Rare's Donkey Kong game assets (lost 3D graphics, 1994-2000, possibly later)

British game developer Rare developed several Donkey Kong games for Nintendo from 1994 to 2007 (although all of their Donkey Kong games released after Rare's acquisition by Microsoft in 2002 were simply enhanced remakes). Before the Nintendo 64 game Diddy Kong Racing, which could handle true 3D graphics, was released in 1997, Rare's Donkey Kong games featured 2D graphics made from pre-rendered 3D graphics. Games with these graphics include Donkey Kong Country (1994, Super Nintendo Entertainment System), Donkey Kong Land (1995, Nintendo Game Boy), Donkey Kong Country 2: Diddy's Kong-Quest (1995, Super Nintendo Entertainment System), Donkey Kong Land 2 (1996, Nintendo Game Boy), Donkey Kong Country 3: Dixie Kong's Double Trouble! (1996, Super Nintendo Entertainment System), and Donkey Kong Land III (1997, Nintendo Game Boy and Game Boy Color), as well as the 2000 remake of Donkey Kong Country for Game Boy Color.

The first game's commercial, featuring the Donkey Kong and Diddy Kong models.

Character models, as well as other graphics, were rendered and animated, with frames of these animations being captured and compressed into two-dimensional sprite graphics, which the Super Nintendo could easily handle. This method was coined 'Advanced Computer Modeling'. Rare's artists used a program called Alias PowerAnimator, run on Silicon Graphics computers using the IRIX operating system.[1] The 3D assets were also used to create promotional art for the games. Gaming magazines and advertisements highlighted the 3D modeling process as a breakthrough in video game graphics engineering, showing preview pictures and snapshots of the models - the only known surviving images of the assets today. The commercial for Donkey Kong Country also features the models: a few animations of Donkey Kong as well as a brief shot of the Diddy Kong model being rendered.

Years later in 2003, Rare remade the first Donkey Kong Country for Game Boy Advance. In 2004, Donkey Kong Country 2's remake came, and in 2005, Donkey Kong Country 3's remake followed. Rare had stored the original game assets on floppy disks. However, they could only find a few of these disks, while the rest were missing. Furthermore, they no longer had the software able to handle the dated formats stored on the disks they found, and it was very difficult to decrypt anything. In the end, most of the graphics found in the Game Boy Advance versions of the games were ripped from the ROMs of the original games through SNES emulators and remastered for the Game Boy Advance's screen.[2]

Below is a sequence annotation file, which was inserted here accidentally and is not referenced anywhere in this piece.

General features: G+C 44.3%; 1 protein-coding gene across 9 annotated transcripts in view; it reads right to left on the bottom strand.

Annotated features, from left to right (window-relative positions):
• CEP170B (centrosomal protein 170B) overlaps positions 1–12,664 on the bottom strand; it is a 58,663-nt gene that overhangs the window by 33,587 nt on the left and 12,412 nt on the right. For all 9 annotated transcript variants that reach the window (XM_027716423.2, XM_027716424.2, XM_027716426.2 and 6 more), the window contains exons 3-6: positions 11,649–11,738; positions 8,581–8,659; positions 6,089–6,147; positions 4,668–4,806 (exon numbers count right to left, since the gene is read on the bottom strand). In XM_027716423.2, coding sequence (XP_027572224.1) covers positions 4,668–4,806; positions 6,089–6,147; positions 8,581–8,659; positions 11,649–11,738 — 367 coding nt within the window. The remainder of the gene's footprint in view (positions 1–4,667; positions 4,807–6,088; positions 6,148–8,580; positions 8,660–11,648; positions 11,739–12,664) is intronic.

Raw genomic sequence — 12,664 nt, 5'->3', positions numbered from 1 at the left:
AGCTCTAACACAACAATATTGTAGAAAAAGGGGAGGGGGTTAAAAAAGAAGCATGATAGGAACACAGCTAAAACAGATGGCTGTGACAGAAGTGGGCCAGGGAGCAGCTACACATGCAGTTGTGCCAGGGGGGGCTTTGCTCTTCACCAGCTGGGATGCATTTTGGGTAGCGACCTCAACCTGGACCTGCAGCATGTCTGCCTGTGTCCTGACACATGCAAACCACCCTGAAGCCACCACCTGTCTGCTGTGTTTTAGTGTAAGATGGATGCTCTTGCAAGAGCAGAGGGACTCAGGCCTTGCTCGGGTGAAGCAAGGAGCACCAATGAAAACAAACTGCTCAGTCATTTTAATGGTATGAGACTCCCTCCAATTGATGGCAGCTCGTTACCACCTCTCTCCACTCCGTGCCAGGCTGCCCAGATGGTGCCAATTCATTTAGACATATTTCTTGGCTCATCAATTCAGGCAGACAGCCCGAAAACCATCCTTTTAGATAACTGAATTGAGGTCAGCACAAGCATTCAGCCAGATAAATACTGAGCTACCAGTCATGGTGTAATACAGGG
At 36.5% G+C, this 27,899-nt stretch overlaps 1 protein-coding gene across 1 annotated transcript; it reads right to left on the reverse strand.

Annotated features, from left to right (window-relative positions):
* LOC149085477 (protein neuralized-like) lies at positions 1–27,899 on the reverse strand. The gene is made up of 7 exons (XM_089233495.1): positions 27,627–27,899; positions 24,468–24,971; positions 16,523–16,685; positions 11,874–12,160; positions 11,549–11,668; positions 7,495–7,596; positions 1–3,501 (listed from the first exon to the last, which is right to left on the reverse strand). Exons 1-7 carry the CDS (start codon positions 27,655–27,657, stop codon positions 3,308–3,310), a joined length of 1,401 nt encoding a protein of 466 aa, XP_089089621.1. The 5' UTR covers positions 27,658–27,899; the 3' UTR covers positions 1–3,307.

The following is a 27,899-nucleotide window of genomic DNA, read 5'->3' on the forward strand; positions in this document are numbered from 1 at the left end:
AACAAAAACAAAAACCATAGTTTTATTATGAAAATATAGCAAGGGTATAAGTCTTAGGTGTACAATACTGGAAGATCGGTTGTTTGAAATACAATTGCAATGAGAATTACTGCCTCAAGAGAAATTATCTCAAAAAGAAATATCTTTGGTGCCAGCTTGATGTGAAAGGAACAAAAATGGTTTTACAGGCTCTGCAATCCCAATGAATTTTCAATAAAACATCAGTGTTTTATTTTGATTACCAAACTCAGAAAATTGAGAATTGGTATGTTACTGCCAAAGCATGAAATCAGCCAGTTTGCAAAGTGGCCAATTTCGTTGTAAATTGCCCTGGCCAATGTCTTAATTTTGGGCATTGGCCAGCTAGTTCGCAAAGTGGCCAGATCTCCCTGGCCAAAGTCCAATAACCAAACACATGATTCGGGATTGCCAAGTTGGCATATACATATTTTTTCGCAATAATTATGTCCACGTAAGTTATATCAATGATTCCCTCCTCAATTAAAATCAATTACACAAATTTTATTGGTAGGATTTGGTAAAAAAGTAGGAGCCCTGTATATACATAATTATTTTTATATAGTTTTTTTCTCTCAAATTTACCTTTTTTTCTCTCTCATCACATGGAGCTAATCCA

What happened to the rest of the floppy disks is unknown. Furthermore, since there are some Rare-produced Donkey Kong games made after Diddy Kong Racing that use pre-rendered graphics, such as the unreleased Diddy Kong Pilot, it is possible that even more game assets have been lost.



  1. Advanced Computer Modeling on GiantBomb. Retrieved 30 March '16.
  2. Article on the Donkey Kong Country trilogy remakes at DK Vine. Retrieved 5 March '16.
  3. '16 Bits Is Enough' Article in Video Games, November 1994. Retrieved 30 March '16.
  4. Scan of a Nintendo Power article. Retrieved 30 March '16.
  5. Collection of DKC prerendered images. Retrieved 30 March '16.


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